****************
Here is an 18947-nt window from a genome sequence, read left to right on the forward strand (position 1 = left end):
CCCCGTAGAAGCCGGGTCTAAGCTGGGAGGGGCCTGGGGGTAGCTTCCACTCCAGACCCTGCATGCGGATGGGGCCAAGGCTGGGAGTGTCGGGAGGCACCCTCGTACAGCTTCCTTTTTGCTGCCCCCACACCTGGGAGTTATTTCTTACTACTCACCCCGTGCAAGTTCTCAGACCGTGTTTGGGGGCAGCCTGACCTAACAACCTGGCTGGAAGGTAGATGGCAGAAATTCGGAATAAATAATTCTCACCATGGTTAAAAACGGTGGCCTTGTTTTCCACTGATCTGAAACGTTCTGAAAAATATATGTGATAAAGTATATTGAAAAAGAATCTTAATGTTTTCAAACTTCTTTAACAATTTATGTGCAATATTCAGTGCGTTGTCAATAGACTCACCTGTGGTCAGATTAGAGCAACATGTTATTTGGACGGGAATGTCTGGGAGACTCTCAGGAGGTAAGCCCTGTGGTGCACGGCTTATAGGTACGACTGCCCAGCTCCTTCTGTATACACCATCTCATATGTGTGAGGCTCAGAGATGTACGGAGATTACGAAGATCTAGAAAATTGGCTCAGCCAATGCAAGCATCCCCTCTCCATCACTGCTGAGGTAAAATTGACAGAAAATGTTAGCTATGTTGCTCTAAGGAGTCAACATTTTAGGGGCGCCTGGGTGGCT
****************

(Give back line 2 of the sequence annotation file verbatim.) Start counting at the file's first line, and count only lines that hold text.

CCCCGTAGAAGCCGGGTCTAAGCTGGGAGGGGCCTGGGGGTAGCTTCCACTCCAGACCCTGCATGCGGATGGGGCCAAGGCTGGGAGTGTCGGGAGGCACCCTCGTACAGCTTCCTTTTTGCTGCCCCCACACCTGGGAGTTATTTCTTACTACTCACCCCGTGCAAGTTCTCAGACCGTGTTTGGGGGCAGCCTGACCTAACAACCTGGCTGGAAGGTAGATGGCAGAAATTCGGAATAAATAATTCTCACCATGGTTAAAAACGGTGGCCTTGTTTTCCACTGATCTGAAACGTTCTGAAAAATATATGTGATAAAGTATATTGAAAAAGAATCTTAATGTTTTCAAACTTCTTTAACAATTTATGTGCAATATTCAGTGCGTTGTCAATAGACTCACCTGTGGTCAGATTAGAGCAACATGTTATTTGGACGGGAATGTCTGGGAGACTCTCAGGAGGTAAGCCCTGTGGTGCACGGCTTATAGGTACGACTGCCCAGCTCCTTCTGTATACACCATCTCATATGTGTGAGGCTCAGAGATGTACGGAGATTACGAAGATCTAGAAAATTGGCTCAGCCAATGCAAGCATCCCCTCTCCATCACTGCTGAGGTAAAATTGACAGAAAATGTTAGCTATGTTGCTCTAAGGAGTCAACATTTTAGGGGCGCCTGGGTGGCT